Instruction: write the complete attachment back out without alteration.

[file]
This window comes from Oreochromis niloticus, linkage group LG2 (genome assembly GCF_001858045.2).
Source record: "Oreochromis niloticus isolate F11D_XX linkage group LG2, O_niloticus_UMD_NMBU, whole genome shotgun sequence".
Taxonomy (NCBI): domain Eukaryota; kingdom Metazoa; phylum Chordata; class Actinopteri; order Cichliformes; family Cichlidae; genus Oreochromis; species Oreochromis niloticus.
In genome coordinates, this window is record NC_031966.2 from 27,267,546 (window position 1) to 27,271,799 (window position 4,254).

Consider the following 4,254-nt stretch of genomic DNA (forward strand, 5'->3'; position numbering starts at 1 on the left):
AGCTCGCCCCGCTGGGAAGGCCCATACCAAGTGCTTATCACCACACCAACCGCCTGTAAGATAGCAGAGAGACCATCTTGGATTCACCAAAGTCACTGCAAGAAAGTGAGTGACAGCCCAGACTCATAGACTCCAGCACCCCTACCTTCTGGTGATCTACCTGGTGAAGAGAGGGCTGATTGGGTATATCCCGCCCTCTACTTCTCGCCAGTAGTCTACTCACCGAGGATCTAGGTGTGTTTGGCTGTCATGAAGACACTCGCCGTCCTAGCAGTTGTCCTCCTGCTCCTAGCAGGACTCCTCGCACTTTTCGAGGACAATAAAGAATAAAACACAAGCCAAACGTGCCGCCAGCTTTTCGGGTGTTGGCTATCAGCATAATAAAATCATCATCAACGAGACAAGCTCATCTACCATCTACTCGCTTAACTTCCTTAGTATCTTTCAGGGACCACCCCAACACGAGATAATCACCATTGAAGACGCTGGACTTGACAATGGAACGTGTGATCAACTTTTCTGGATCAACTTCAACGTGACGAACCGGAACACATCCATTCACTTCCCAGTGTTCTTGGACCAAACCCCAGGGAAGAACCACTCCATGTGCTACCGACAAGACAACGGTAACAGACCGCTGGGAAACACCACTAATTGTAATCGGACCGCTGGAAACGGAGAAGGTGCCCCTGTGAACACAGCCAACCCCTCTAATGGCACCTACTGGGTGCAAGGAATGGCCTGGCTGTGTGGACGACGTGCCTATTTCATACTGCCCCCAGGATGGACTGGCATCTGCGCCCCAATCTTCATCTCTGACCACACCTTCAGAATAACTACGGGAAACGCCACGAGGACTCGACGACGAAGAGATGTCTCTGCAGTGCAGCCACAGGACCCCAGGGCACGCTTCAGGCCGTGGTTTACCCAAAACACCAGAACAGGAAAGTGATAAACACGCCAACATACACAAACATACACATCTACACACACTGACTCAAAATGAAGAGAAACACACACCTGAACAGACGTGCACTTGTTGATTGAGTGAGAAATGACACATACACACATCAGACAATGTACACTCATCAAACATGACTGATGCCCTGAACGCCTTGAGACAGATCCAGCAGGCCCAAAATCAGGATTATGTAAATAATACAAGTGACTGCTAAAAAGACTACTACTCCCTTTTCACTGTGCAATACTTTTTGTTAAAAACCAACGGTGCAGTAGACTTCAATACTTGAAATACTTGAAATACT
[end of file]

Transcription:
This window comes from Oreochromis niloticus, linkage group LG2 (genome assembly GCF_001858045.2).
Source record: "Oreochromis niloticus isolate F11D_XX linkage group LG2, O_niloticus_UMD_NMBU, whole genome shotgun sequence".
Taxonomy (NCBI): domain Eukaryota; kingdom Metazoa; phylum Chordata; class Actinopteri; order Cichliformes; family Cichlidae; genus Oreochromis; species Oreochromis niloticus.
In genome coordinates, this window is record NC_031966.2 from 27,267,546 (window position 1) to 27,271,799 (window position 4,254).

Consider the following 4,254-nt stretch of genomic DNA (forward strand, 5'->3'; position numbering starts at 1 on the left):
AGCTCGCCCCGCTGGGAAGGCCCATACCAAGTGCTTATCACCACACCAACCGCCTGTAAGATAGCAGAGAGACCATCTTGGATTCACCAAAGTCACTGCAAGAAAGTGAGTGACAGCCCAGACTCATAGACTCCAGCACCCCTACCTTCTGGTGATCTACCTGGTGAAGAGAGGGCTGATTGGGTATATCCCGCCCTCTACTTCTCGCCAGTAGTCTACTCACCGAGGATCTAGGTGTGTTTGGCTGTCATGAAGACACTCGCCGTCCTAGCAGTTGTCCTCCTGCTCCTAGCAGGACTCCTCGCACTTTTCGAGGACAATAAAGAATAAAACACAAGCCAAACGTGCCGCCAGCTTTTCGGGTGTTGGCTATCAGCATAATAAAATCATCATCAACGAGACAAGCTCATCTACCATCTACTCGCTTAACTTCCTTAGTATCTTTCAGGGACCACCCCAACACGAGATAATCACCATTGAAGACGCTGGACTTGACAATGGAACGTGTGATCAACTTTTCTGGATCAACTTCAACGTGACGAACCGGAACACATCCATTCACTTCCCAGTGTTCTTGGACCAAACCCCAGGGAAGAACCACTCCATGTGCTACCGACAAGACAACGGTAACAGACCGCTGGGAAACACCACTAATTGTAATCGGACCGCTGGAAACGGAGAAGGTGCCCCTGTGAACACAGCCAACCCCTCTAATGGCACCTACTGGGTGCAAGGAATGGCCTGGCTGTGTGGACGACGTGCCTATTTCATACTGCCCCCAGGATGGACTGGCATCTGCGCCCCAATCTTCATCTCTGACCACACCTTCAGAATAACTACGGGAAACGCCACGAGGACTCGACGACGAAGAGATGTCTCTGCAGTGCAGCCACAGGACCCCAGGGCACGCTTCAGGCCGTGGTTTACCCAAAACACCAGAACAGGAAAGTGATAAACACGCCAACATACACAAACATACACATCTACACACACTGACTCAAAATGAAGAGAAACACACACCTGAACAGACGTGCACTTGTTGATTGAGTGAGAAATGACACATACACACATCAGACAATGTACACTCATCAAACATGACTGATGCCCTGAACGCCTTGAGACAGATCCAGCAGGCCCAAAATCAGGATTATGTAAATAATACAAGTGACTGCTAAAAAGACTACTACTCCCTTTTCACTGTGCAATACTTTTTGTTAAAAACCAACGGTGCAGTAGACTTCAATACTTGAAATACTTGAAATACT